You believe many more errors than can be written in a little space, and lack of leisure commands me to stop.  I beseech Almighty God’s grace to enable you to see his blessed face, who is one God and three persons.  Remember that heaven is a merry place, and hell is full of sharp adversity.

Yet, Oldcastle, for him who shed his blood upon the cross, turn again to his faith!  Do not forget the love he had for us, that blissful lord who was slain for us all!  Henceforth, do not trouble your brain sorely against the faith as you have done!  Christ would be glad for your soul: return knightly to his teaching!

Repent and make peace with him!  Look how our Christian prince, our liege lord, labors in arms with many a lord and knight beyond the sea, while you hide and dare not come and show your face!  Fie, for shame!  How can a knight be out of the honor of this royal voyage?7

There was a time that wherever or whenever there was a knightly fray, Oldcastle would be there.  How the cursed fiend has changed you!  Flee from him and despise all his works!  That done, hurry to our Christian king as fast as you can and humble yourself to him for anything!
                                             C’est tout

2  “Condition and degree” is a common phrase meaning “social status.”  Chaucer describes the diverse company of pilgrims going to Canterbury, from knight to plowman, cleric to merchant, and others by their “degree.”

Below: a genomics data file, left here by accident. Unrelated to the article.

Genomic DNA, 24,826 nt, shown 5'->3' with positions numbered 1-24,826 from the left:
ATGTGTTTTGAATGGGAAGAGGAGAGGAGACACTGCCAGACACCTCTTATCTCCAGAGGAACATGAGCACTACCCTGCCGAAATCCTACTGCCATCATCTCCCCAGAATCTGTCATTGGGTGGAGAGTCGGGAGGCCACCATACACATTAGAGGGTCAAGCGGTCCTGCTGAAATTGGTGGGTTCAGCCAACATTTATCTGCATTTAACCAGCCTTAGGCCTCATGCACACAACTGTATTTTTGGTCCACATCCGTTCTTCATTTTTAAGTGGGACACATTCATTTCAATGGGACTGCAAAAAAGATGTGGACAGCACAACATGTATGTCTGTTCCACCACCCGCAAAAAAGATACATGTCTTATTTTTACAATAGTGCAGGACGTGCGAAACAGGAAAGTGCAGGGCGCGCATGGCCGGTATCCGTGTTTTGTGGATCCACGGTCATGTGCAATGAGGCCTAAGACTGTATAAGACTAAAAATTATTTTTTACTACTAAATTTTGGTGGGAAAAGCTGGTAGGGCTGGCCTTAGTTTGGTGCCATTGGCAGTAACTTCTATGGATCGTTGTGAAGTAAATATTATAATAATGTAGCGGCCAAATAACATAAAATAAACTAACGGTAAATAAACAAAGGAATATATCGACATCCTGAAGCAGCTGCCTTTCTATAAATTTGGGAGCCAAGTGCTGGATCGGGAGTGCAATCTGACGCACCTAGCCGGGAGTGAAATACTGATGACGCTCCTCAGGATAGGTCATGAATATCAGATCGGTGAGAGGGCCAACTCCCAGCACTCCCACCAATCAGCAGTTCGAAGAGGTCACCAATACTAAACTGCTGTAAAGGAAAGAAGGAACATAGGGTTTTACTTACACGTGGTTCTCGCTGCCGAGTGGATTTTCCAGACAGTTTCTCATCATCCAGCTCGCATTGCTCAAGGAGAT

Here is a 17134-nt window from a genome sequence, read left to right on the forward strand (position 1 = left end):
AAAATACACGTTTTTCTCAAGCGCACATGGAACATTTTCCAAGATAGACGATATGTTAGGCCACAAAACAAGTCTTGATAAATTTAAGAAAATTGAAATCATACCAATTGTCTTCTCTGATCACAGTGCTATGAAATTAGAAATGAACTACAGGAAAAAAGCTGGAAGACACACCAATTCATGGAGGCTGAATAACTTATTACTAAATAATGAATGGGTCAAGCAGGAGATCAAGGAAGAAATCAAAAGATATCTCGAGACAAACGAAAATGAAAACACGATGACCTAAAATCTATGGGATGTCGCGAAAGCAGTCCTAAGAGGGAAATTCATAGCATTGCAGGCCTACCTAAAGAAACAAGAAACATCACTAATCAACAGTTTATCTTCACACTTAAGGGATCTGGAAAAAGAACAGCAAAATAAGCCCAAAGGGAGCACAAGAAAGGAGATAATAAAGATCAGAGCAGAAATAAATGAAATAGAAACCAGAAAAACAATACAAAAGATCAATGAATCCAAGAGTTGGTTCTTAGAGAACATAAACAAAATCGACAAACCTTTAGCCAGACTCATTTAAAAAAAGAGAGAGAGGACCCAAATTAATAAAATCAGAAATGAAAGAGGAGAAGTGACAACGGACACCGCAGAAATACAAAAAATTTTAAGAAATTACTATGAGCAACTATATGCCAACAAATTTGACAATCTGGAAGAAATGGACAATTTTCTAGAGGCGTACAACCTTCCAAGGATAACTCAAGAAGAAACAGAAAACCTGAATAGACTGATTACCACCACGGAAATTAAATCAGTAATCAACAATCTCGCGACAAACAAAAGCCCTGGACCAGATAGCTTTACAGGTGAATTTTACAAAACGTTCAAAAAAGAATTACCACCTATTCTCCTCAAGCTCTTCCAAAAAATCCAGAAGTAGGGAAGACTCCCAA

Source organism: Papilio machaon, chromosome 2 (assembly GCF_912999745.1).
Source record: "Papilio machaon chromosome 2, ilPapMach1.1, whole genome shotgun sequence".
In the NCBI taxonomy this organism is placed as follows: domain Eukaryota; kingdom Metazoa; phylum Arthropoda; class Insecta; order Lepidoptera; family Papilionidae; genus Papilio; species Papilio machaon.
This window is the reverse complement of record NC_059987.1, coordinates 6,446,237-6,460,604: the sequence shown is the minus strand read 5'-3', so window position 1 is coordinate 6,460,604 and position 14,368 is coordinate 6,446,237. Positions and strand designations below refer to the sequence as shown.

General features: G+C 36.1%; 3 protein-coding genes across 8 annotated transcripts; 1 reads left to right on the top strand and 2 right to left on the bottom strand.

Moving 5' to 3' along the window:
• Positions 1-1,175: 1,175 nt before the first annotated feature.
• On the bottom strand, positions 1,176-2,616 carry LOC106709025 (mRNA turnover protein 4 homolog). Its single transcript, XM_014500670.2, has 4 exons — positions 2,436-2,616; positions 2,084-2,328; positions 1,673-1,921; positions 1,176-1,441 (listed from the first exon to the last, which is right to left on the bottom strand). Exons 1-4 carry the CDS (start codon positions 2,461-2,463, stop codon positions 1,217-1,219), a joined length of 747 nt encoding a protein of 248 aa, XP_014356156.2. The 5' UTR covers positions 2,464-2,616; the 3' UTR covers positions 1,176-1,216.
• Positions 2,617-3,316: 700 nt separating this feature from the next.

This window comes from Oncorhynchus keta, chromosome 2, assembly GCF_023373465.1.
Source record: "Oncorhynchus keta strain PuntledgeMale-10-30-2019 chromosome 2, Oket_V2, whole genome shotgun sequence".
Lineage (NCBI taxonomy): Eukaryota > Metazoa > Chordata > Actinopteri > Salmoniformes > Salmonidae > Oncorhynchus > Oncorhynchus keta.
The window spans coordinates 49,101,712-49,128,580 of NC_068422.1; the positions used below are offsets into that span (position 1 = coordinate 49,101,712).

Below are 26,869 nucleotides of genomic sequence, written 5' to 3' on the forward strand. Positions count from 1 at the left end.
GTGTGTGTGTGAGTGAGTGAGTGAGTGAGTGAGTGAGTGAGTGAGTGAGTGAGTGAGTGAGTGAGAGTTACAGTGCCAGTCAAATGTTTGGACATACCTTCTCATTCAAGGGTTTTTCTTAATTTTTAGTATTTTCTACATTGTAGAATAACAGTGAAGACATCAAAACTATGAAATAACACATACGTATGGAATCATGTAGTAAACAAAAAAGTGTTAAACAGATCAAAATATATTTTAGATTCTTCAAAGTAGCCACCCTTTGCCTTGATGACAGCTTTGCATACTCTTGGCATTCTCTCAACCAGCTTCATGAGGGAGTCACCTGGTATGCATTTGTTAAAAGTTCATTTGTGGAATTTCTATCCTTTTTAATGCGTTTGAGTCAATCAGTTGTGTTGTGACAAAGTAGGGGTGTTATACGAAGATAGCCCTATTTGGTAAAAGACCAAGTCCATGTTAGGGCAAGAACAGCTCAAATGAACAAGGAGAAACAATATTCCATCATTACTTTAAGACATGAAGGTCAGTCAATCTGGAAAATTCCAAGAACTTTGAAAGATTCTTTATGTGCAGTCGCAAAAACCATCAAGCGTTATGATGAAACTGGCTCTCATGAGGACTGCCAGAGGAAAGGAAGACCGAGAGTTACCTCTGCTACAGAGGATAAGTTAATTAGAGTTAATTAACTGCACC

3  Vegece: Flavius Vegetius Renatus (known as Vegece), author of De re militari, which was translated into French in the fourteenth century as De la chose de la chevalerie by Jean de Vignay.

4  Though English was becoming ascendant at the end of the fourteenth century, during the century and earlier England was tri-lingual, with Latin and French (Anglo-Norman and Continental) used by the educated, such as clergy, lawyers, scribes, clerks and the aristocracy.  Some complaint literature was written with lines alternating in two languages, such as Anglo-Norman and Latin.

5  See note #1 to Why I Can’t Be a Nun.

6  The Lollard Disendowment Bill, presented to parliament probably in 1407 or 1410 (Hudson 204) requested seizure by the king of wealth from “worldly clerks, bishops, abbots and priors” who do not perform their offices, help the poor, live in penance or bodily toil as they should.  Rather, they live in ease and “take profits that should come to true men” (Hudson 137).

7  At the date of the composition of the poem, Oldcastle is still a fugitive two years after his conviction, and Hoccleve urges him to join Henry V’s forces in France.